In our case we can produce turnover (à la our rising GDP) but its cost is extraordinarily high because of our inherent inefficiencies, which helps to explain, of course, our lower wage economy and correspondingly lower standard of living ….
 
Employers taking advantage of your flexible labour market do little to address the unique and hard-won knowledge and experience that walks out of their doors on a rolling basis – in our case every four to five years on average. Imagine ….. EVERY employer having to experience this level of disruptive output for almost EVERY one of their employees, affecting EVERY job and EVERY department ….? Bottom line, it stops in its tracks the way most progress happens – organically, i.e. from the building of one experience on another.
 
Without their knowledge and experience, employers have little ability to benefit from their own tried-and-tested practice. The result is that they become experiential NON-learners, as demonstrated by the pandemic of repeated mistakes, re-invented wheels and other unlearned lessons that litter the workplace – and characterised by the whistle blowing, cover-ups, gagging, the different types of public enquiries, post-project reviews, tribunals, commissions and the lists of ‘not-fit-for-purpose’ activities.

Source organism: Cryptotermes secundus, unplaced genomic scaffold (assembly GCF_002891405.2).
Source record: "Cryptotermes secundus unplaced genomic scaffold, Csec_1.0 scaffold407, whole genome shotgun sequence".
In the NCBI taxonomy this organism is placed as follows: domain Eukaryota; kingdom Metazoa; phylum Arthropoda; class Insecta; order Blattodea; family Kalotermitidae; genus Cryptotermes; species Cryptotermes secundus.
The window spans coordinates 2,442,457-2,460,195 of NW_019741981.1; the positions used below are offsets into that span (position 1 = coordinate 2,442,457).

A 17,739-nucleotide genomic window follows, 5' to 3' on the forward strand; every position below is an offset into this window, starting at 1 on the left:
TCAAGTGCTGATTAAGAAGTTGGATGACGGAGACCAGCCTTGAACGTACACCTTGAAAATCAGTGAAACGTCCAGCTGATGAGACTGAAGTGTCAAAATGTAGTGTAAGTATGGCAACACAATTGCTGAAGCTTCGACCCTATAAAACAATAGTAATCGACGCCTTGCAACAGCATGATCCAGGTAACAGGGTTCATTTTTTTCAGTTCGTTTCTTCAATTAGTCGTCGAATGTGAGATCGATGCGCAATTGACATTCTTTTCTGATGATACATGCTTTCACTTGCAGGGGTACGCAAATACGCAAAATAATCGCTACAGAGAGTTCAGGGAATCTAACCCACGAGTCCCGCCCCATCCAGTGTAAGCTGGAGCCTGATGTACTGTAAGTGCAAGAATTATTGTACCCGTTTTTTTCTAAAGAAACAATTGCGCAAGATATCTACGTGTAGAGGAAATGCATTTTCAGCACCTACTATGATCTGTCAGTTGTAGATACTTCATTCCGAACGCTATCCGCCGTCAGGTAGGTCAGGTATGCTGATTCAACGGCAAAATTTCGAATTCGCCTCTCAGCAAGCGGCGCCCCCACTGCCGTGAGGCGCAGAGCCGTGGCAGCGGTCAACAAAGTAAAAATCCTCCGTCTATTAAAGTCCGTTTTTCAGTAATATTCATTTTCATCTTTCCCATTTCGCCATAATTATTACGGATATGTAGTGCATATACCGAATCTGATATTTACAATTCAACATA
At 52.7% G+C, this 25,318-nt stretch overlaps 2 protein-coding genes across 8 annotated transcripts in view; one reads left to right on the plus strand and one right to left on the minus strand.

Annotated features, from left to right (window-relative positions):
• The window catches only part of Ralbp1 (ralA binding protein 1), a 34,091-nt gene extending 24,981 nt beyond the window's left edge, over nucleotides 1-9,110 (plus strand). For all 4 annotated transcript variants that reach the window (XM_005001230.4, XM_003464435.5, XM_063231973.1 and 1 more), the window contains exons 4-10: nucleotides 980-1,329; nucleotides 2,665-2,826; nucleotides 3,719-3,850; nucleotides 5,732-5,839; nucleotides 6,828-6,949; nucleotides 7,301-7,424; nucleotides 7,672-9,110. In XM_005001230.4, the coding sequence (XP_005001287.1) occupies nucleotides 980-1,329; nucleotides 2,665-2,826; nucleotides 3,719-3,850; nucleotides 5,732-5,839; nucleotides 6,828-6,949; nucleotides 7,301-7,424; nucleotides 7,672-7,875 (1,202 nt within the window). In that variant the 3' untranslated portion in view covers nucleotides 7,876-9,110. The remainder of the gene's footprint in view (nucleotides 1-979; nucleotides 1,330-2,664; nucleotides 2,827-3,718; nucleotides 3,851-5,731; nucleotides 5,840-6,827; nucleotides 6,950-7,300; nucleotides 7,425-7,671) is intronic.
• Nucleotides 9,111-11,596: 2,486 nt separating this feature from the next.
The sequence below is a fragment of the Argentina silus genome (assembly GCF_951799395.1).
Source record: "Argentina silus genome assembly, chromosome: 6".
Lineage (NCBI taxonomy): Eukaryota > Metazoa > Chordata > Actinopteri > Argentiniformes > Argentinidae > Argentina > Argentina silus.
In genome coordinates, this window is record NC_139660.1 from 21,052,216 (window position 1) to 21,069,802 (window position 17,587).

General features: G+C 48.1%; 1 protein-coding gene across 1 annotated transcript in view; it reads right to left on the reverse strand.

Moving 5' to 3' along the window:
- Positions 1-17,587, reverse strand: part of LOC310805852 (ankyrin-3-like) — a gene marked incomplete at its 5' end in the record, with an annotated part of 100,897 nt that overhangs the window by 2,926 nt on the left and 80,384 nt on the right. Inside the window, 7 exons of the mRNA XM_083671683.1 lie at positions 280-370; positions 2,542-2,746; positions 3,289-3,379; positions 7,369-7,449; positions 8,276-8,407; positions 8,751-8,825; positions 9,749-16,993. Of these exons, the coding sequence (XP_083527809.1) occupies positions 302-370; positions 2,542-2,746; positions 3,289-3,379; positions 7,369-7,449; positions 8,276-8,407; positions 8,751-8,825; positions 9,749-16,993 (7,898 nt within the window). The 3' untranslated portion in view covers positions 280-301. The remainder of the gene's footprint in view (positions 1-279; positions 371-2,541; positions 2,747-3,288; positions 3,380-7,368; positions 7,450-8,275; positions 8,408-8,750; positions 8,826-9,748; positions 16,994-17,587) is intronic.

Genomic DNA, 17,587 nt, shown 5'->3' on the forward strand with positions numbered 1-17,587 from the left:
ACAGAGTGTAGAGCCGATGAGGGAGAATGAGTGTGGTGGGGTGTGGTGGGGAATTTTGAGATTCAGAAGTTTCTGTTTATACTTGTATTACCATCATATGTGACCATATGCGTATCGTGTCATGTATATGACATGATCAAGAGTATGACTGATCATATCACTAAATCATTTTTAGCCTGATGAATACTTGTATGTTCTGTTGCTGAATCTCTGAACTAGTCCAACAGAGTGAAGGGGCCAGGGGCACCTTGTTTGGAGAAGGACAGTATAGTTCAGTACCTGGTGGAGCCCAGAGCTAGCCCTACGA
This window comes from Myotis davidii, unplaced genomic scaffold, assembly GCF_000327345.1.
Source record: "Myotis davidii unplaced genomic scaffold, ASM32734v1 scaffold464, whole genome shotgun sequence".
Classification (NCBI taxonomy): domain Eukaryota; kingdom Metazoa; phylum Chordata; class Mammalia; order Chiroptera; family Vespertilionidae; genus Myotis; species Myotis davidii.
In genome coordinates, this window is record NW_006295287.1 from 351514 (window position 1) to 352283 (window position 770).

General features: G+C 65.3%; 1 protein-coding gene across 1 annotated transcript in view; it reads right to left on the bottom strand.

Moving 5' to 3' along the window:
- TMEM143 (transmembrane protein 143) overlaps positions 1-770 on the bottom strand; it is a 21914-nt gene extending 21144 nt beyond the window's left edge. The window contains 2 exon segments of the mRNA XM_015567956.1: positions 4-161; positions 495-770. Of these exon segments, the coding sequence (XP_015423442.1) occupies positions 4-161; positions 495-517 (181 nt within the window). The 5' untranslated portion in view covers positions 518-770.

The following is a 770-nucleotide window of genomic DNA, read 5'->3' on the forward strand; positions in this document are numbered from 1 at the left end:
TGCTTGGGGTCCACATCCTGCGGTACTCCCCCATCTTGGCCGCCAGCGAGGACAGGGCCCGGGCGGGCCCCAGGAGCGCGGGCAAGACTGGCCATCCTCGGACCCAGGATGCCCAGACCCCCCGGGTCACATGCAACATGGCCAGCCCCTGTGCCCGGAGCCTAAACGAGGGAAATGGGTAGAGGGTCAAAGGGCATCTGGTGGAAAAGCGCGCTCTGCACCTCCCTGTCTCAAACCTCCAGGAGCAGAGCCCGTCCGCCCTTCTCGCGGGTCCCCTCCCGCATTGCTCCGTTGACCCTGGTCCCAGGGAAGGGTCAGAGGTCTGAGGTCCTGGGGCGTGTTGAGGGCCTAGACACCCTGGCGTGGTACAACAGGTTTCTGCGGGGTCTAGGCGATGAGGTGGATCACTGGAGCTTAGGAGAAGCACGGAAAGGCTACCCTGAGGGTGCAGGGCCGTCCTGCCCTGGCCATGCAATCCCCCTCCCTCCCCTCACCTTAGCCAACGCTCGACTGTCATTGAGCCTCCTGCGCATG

If employees didn’t have to reinvent their employers’ raison d’etre so often, our productivity would automatically be that much higher, which would go a long way to realising Mr Osborne’s ambitious aspiration for UK employees to be on a par with our US counterparts.